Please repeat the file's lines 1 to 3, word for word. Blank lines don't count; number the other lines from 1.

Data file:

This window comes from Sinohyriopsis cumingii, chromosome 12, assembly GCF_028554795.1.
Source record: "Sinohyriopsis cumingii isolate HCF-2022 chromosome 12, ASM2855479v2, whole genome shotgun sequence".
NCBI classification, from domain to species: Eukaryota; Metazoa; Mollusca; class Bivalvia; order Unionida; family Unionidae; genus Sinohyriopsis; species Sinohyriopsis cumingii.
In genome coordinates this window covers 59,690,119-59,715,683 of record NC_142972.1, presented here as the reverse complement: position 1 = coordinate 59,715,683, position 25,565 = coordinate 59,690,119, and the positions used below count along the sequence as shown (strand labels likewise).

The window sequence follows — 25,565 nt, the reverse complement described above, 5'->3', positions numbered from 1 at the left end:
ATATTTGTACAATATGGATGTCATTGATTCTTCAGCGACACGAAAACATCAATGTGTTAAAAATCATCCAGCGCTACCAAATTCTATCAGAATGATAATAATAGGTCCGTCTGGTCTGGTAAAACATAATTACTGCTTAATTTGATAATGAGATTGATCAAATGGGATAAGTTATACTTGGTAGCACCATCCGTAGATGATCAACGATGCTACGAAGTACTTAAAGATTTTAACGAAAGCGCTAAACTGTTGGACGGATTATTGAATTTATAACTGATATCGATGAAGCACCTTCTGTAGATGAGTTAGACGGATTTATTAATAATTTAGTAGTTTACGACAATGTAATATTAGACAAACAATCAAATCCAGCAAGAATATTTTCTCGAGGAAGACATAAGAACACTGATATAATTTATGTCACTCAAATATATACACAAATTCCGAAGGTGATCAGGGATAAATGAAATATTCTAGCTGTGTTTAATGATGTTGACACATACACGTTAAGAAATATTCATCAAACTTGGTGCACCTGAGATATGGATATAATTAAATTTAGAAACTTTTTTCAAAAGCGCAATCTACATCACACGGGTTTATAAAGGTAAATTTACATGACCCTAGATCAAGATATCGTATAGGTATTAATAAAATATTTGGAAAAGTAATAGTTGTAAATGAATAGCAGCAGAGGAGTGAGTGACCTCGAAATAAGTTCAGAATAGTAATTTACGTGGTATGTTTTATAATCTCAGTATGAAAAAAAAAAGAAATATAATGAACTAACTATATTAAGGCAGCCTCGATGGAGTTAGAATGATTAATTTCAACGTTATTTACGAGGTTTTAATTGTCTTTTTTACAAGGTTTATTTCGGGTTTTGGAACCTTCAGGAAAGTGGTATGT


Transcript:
This window comes from Sinohyriopsis cumingii, chromosome 12, assembly GCF_028554795.1.
Source record: "Sinohyriopsis cumingii isolate HCF-2022 chromosome 12, ASM2855479v2, whole genome shotgun sequence".
NCBI classification, from domain to species: Eukaryota; Metazoa; Mollusca; class Bivalvia; order Unionida; family Unionidae; genus Sinohyriopsis; species Sinohyriopsis cumingii.